The one thing I will say about the NHS, is that the actual medical procedures (when they have properly diagnosed you) are excellent. Triage, GP services and nursing are absolutely disgraceful. I don't really blame the staff too much -- it's the lack of time and money. And now the f***ing Tories are trying to kill the NHS (and half the population).

    https://www.theguardian.com/politics/2016/oct/14/no-extra-money-for-nhs-theresa-may-tells-health-chief

    Sorry if this turned into a bit of a rant. Every area of NHS care provided to my parents (except surgical procedures) was an absolute farce. Losing my parents was devastating. Knowing that I could have fought harder, shouted louder, and battled more aggressively to get suitable treatment plays on my mind. You really need someone determined to fight your corner if you want to survive NHS treatment.
    • esuhl
    • By esuhl 15th Oct 16, 1:20 PM
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    esuhl
    Not to continue my rant, but I was also furious with the oncologist who openly lied to us about my mother's condition. By then, it had been confirmed that the cancer had spread to her ovaries and lungs. But the oncologist repeatedly contradicted this and suggested my mother and I were "confused".

    I had to insist that the two contradicting doctors meet face-to-face with us and argue amongst themselves as to my mother's condition. Eventually the oncologist agreed that she had misled us as she didn't want us to "worry unnecessarily".

    Just to be clear, at this point, it was agreed by all staff that her condition was terminal. So what f***ing difference does it make?! Why would an oncologist so cruelly and deliberately lie to us?! Argh!
    • ERICS MUM
    • By ERICS MUM 15th Oct 16, 1:59 PM
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    ERICS MUM
    I was prescribed a dose of something for months which was 50% over the max dose in the leaflet. When I challenged my GP he said he'd written to the drugs company seeking advice on the risks of doing so, but that it was his belief that it would be beneficial. They confirmed It was ok, subject to the GP checking extra-carefully for any contra-indications.
    • DomRavioli
    • By DomRavioli 15th Oct 16, 6:47 PM
    • 2,853 Posts
    • 4,760 Thanks
    DomRavioli
    It just seems strange that the leaflet explicitly contradicts the doctor's advice. Most drug info leaflets say something like, "Do not exceed the stated dose unless advised by your doctor". Doctors are experts in health conditions. Pharmacists are experts in medicines. Please, speak to your pharmacist.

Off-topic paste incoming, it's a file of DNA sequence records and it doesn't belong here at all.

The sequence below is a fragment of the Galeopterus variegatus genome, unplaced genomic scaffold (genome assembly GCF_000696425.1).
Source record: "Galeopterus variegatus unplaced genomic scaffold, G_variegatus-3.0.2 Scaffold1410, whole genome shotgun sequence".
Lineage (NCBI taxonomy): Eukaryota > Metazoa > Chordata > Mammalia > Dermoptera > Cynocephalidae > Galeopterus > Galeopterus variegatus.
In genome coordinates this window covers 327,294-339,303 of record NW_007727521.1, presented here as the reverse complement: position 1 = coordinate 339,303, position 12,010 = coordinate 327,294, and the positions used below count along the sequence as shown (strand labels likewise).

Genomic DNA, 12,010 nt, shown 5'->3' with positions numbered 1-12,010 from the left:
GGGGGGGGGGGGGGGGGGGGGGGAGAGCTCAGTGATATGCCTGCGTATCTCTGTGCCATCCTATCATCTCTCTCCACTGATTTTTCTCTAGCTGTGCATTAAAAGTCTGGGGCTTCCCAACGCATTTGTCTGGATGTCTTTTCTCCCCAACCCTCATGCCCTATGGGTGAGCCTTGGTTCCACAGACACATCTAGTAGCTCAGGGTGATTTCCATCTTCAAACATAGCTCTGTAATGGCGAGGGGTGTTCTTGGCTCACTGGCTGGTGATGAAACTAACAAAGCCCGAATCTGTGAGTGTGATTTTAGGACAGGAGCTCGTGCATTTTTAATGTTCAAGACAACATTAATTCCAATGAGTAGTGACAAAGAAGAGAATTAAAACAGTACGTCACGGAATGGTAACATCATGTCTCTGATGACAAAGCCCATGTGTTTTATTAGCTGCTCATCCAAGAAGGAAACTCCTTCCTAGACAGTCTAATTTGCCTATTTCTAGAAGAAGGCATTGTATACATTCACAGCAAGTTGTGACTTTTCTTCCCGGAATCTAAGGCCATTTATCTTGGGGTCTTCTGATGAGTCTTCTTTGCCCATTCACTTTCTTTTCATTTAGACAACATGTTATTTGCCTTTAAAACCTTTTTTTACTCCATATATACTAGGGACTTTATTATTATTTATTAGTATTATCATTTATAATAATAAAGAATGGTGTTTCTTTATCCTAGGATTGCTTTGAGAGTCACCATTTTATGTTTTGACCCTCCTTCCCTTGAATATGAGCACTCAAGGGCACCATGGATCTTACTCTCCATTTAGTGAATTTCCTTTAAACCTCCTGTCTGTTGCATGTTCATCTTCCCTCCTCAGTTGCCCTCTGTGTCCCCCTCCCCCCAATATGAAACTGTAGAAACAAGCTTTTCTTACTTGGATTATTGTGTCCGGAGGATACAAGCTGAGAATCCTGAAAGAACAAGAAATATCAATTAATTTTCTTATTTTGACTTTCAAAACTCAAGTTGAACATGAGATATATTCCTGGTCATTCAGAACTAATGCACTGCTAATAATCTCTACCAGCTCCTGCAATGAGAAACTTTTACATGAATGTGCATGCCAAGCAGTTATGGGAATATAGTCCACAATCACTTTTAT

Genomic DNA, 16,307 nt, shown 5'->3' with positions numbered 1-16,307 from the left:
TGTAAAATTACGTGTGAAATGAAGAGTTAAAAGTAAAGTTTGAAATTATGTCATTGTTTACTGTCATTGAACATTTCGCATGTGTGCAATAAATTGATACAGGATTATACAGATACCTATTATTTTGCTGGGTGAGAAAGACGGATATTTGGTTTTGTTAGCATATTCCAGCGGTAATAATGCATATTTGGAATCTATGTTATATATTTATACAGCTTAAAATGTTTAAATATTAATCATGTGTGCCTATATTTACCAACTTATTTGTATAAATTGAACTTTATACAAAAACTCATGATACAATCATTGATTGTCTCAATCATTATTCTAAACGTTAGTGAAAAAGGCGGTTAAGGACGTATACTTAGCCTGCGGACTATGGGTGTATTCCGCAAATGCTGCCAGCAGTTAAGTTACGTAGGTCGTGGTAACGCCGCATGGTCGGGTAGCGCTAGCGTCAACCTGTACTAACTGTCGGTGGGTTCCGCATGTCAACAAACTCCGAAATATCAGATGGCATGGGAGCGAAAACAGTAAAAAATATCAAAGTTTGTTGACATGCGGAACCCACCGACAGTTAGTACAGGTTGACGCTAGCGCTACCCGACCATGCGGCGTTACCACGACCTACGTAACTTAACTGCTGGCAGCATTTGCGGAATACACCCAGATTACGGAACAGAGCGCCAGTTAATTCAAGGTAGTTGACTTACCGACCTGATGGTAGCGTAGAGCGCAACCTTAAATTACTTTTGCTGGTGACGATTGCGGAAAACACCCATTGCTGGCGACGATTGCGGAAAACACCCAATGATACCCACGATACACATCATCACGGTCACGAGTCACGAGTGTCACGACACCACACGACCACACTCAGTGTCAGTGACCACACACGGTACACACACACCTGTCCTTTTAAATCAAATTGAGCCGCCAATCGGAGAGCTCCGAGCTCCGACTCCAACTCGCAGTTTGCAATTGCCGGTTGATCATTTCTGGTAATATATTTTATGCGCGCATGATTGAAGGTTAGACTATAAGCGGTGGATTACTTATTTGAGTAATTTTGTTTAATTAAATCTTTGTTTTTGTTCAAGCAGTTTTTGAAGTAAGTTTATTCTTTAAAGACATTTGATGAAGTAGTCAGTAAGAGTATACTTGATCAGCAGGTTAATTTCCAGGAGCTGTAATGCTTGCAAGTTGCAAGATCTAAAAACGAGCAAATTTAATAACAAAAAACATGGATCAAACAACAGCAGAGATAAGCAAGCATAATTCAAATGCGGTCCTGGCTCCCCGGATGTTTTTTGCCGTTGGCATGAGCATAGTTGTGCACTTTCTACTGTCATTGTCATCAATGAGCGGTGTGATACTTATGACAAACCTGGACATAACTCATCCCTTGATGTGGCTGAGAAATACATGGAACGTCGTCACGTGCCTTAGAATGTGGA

Don't steroids cause problems with the immune system? Is it possible that the LD50 of steroids might be huge, but the complications that can occur indirectly due to overdose might be significant...? Not in a normally healthy individual. You seem to be clutching at straws.

    I really don't know much about medicine, so maybe I'm worrying about nothing. But it makes it hard to know who to trust when the people making the drugs are giving different advice to doctors. There should be some kind of campaign to stop people being given contradictory messages over something so important.
    Originally posted by esuhl
    There won't be a campaign; the information leaflet is for INFORMATION, and only that - you need to differentiate that the general information leaflet is general information for all patients, and specific medical advice about your specific personal medical history and situation are two completely different things.
    Observe, Adapt, Overcome.
    SPC 2015 #497
    • DomRavioli
    • By DomRavioli 15th Oct 16, 6:50 PM
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    DomRavioli
    I'll check with a chemist -- definitely a good idea.

    I was given a couple of bottles of the nasal drops, so... possibly the manufacturer's really don't intend anyone to take them for more than seven days.



    I already have the facts. The NHS decided against a scan as their MRI machine was broken. They considered transporting my father to another nearby hospital for a scan, decided not to bother, and then took a guess at a diagnosis. He was treated for a condition he did not have. The condition that he did have meant that the treatment he was given was fatal. I wanted to pursue legal action (mostly to ensure that changes were made to prevent anyone else dying this way), but my mother was too distraught and insisted against it.

    My mother had (what I now know to be) very obvious signs of bowel cancer, yet she was treated for a stomach ulcer for well over a year, when the medication made no difference. Having been unable to eat for three weeks and collapsing, she was told to take laxatives and heartburn medicine. I admitted her to hospital about four times in the next fortnight. Each time she was given a saline drip and discharged, with no attempt to find out why she was unable to eat.

    Having been discharged from hospital and collapsing within the hour, I tried to call for an ambulance. The 999 operator's phone was faulty so he couldn't hear me. I tried hanging up and redialling, but the operator had kept the line open blocking my ability to redial, so I had to hunt for a mobile as my mother lay on the bathroom floor. There was a click on the first phone and suddenly the operator could hear me. I asked for an ambulance, but was told that I was wasting their time and would be put through to the police. The police answered and I said that it was an emergency and I'd asked for an ambulance. The police shouted at the operator, who muttered under his breath and connected me to the ambulance centre.